Rob Grey: The Ultra Quest

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Awesome story. I finished an IM 70.3 and I feel like a great accomplishment :) What do you say to someone who is just starting into an endurance sport with family and middle age? I look forward to learning more about your experience keep publishing them.

Diego 26 septiembre, 2022

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A team manager at Google, husband, father, multiple Kona qualifier, and, oh yeah, Ultraman World Champion in 2018 with podium finishes in 2019, 2017, and 2016, Rob Gray isn’t just an athlete, he’s an ultra athlete. He’s the rare breed of human whose curiosity about what is possible extends beyond the realm of normality: 320 miles (515km) beyond to be exact.

"You have bad patches in life and if you can just get through that without thinking long term, you push through and the bad eventually goes away and the good times come back.” 

An Ultraman is a three day triathlon that covers 320 miles (515 km). Athletes complete a 6.2 mile (10 km) open water swim and a 90 mile (145km) bike on day one; 171 mile (276km) bike on day two; and, a 54.4 (84 km) run on the third day. The race requires so much logistical planning, whether transportation or nutritional aid on-course, that each athlete requires a crew of people to assist them throughout the event.  

Gray was initially a cyclist, racing mountain bikes and always finishing in the top 10 but never winning. It was only when he did a 12 hour cycling race that Gray tapped into what he had been searching for.  At the midway point, most of the competitors started to drop out. “At hour 7 I felt like I was going to die,” Gray says. “I just had to keep going because it was 12 hours. I kept going minute by minute and suddenly I just came out of it.” Gray finished second and, he says, “That’s when the penny dropped. The longer, the better.” When triathlon entered the picture, Gray says his friend persuaded him to do an Ironman. “It was daunting, it seemed insane to me. But he literally sat me down and made me enter Ironman Switzerland and that’s where it all started. I was hooked. I entered every single Ironman I could after that. I did my first three Ironmans within nine weeks of each other.”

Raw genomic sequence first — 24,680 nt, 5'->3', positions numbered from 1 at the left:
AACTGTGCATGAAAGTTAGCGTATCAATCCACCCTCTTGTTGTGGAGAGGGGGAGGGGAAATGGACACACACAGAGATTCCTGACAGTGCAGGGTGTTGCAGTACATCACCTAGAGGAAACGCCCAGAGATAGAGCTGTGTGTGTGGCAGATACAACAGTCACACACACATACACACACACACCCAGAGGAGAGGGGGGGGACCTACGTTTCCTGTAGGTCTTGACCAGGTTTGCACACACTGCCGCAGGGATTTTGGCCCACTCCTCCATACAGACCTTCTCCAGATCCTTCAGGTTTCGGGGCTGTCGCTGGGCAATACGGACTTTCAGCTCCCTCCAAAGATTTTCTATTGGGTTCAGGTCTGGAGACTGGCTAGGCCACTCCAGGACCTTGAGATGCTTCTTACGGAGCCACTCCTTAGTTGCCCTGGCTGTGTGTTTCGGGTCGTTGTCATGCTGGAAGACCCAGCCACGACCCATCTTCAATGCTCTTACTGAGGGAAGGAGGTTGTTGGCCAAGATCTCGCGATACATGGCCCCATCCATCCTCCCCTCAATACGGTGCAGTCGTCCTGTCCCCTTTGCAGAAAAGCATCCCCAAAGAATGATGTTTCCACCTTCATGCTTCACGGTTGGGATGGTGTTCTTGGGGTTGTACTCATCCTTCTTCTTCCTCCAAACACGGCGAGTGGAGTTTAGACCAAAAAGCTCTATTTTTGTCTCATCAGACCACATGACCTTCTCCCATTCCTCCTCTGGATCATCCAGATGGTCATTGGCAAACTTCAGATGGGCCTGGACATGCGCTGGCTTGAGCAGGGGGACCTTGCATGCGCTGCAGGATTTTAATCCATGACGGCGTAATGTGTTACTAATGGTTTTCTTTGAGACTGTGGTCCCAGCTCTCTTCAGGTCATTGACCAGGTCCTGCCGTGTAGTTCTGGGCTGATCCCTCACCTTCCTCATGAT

Gray did subsequently better in each race. “I just loved it. I was obsessed.” But he wanted even more. “I did a bunch of Ironmans but at the back of mind I was thinking: what’s next? I heard about this race called Ultraman, which is basically a circumnavigation of the Big Island of Hawaii. It scared me a little bit, just like the idea of that first Ironman that seemed impossible. [Ultraman] really did seem impossible, just the idea of swimming 10km was pretty out there for me.” 

Ultraman Hawaii is the World Championship so to get an invitation, Gray would have to complete and qualify in another Ultraman event. Gray entered Ultraman Florida but he was living in Colorado so he was forced to do all his training inside. “I didn’t really put two-and-two together that I would have to train through the winter—but I did,” he says. His longest bike ride on the indoor trainer was six hours. “That’s a lot of Netflix. I probably watched all of Netflix even before covid,” he laughs.  

Gray not only completed his first Ultraman but he also won and earned his invitation to the World Championship. “The bug bit me. As soon as I finished, I entered Ultraman Hawaii. I’ve done it every year since then except for when it was canceled because of covid.” Gray has finished on the podium every year he has raced, even taking the title in 2018. “I’ve found an event that I’m good at and I really want to reach my full potential. This event is a way of testing that potential—it was like it was designed for me.”